Google will add Zoom-like gallery view to Meet and will let Meet users take calls from Gmail

Technology

Google plans to add a Zoom-like gallery view to its business- and education-focused Meet videoconferencing service and let users start calls and join meetings right from Gmail, Google’s GM and VP of G Suite Javier Soltero told Reuters in an interview. The additions come amid huge growth for Meet as families, students, and workers use the service while at home due to the COVID-19 pandemic.

The upcoming gallery view will let users display up to 16 meeting participants in one frame, according to Reuters. That functionality is coming later this month, said Soltero. Zoom’s gallery view, by contrast, lets you see the thumbnails of up to 49 people in one screen, if you have a powerful enough CPU to display them all.

“With more and more people working and learning from home, we want to make it easier for you to connect and keep things moving forward,” Google said in a statement to The Verge. “With Meet in Gmail, you can easily start or join a meeting in seconds. Our goal is to help you follow the flow of the day, seamlessly switching between email and video meetings — whichever form of communication you need.” The feature will begin rolling out for G Suite customers today on the web and to mobile at a later date, Google tells The Verge.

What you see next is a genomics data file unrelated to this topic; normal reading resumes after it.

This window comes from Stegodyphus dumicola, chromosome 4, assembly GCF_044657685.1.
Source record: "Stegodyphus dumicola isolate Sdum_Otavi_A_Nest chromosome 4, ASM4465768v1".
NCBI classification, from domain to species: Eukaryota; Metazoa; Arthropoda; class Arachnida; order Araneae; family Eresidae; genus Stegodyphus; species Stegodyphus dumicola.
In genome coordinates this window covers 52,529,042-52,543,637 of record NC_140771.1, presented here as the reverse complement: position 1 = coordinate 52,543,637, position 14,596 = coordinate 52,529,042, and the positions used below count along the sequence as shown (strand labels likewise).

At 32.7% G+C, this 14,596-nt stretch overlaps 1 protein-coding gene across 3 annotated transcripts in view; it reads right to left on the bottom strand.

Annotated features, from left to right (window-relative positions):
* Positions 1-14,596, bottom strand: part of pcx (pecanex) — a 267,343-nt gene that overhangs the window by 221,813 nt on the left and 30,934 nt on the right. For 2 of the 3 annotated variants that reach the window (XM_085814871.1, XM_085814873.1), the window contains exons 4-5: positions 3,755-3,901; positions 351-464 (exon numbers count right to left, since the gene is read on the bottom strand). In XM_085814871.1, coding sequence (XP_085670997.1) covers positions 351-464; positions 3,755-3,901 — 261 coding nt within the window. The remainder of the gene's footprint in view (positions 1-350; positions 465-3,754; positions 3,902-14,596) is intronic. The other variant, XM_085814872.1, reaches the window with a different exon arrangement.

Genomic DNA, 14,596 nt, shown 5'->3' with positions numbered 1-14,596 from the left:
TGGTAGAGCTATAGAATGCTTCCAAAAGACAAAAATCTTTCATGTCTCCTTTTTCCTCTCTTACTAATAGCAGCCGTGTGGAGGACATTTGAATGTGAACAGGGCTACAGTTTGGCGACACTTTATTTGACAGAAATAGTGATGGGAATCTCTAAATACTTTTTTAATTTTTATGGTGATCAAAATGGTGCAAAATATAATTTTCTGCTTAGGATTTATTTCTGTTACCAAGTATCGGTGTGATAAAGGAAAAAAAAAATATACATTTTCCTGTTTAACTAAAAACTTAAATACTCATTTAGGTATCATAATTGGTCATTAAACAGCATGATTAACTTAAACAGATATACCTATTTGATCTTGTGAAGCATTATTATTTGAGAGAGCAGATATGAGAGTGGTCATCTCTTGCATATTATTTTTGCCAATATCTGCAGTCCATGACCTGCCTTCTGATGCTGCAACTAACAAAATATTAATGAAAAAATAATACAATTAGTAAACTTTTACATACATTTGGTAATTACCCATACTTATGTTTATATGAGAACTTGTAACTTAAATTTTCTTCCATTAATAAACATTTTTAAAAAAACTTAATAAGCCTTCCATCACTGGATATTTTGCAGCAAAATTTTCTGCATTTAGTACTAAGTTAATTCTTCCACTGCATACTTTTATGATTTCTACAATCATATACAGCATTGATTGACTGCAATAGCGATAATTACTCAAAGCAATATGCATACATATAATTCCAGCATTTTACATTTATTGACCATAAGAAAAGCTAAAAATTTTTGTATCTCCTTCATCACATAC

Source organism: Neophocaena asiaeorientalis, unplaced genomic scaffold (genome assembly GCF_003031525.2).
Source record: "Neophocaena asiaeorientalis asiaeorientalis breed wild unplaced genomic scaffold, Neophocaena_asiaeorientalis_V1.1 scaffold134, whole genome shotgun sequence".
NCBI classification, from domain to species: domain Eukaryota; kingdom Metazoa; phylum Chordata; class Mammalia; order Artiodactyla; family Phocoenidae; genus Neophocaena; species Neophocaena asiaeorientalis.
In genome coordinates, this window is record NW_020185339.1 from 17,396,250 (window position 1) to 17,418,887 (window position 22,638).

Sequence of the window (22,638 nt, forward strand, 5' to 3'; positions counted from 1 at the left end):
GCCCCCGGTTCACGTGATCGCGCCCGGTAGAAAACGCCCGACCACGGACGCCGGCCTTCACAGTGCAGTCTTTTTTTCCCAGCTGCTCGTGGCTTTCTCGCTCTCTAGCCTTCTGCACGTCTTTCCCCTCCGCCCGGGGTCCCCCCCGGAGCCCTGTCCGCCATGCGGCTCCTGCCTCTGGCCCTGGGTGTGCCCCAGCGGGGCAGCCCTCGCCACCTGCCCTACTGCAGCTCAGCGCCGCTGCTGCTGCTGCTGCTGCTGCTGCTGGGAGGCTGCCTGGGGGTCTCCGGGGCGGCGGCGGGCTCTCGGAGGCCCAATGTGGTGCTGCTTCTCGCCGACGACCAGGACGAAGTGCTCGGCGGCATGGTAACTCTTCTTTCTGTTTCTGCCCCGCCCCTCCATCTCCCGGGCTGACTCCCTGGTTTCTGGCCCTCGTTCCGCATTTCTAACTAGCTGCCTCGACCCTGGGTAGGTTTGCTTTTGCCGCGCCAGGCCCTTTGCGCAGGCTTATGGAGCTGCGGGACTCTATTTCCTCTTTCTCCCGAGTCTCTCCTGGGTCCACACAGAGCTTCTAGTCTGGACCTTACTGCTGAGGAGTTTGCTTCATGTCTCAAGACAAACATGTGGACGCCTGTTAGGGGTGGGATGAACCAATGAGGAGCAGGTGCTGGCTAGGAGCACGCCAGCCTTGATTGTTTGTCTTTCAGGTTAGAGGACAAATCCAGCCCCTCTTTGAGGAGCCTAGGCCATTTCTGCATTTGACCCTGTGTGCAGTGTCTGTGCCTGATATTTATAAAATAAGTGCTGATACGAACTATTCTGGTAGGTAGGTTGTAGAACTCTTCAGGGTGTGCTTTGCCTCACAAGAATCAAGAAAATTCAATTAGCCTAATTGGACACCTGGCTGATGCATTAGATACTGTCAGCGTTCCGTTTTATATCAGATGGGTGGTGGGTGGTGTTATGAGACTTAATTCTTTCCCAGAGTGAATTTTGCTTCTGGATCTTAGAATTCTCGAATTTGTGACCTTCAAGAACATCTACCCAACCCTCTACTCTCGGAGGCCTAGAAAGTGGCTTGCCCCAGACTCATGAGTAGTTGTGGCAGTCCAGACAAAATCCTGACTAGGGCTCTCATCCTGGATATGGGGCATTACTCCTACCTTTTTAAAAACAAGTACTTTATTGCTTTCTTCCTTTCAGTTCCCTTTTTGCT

Google is also adding the ability for Meet to improve video quality when you have dim lighting conditions and to filter out background noise while you’re on a call, according to Reuters. Those features will also be added later this month, Reuters reports.

Google said last week that Meet was adding more than 2 million users per day. Meet has added more daily users than any other Google service since January, according to Reuters. A recent peak in Meet growth added 60 percent more users than the day before, Soltero told Reuters.

Last Thursday, Google extended free access to some advanced Meet features until September 30th — previously, that free access was scheduled to end on July 1st.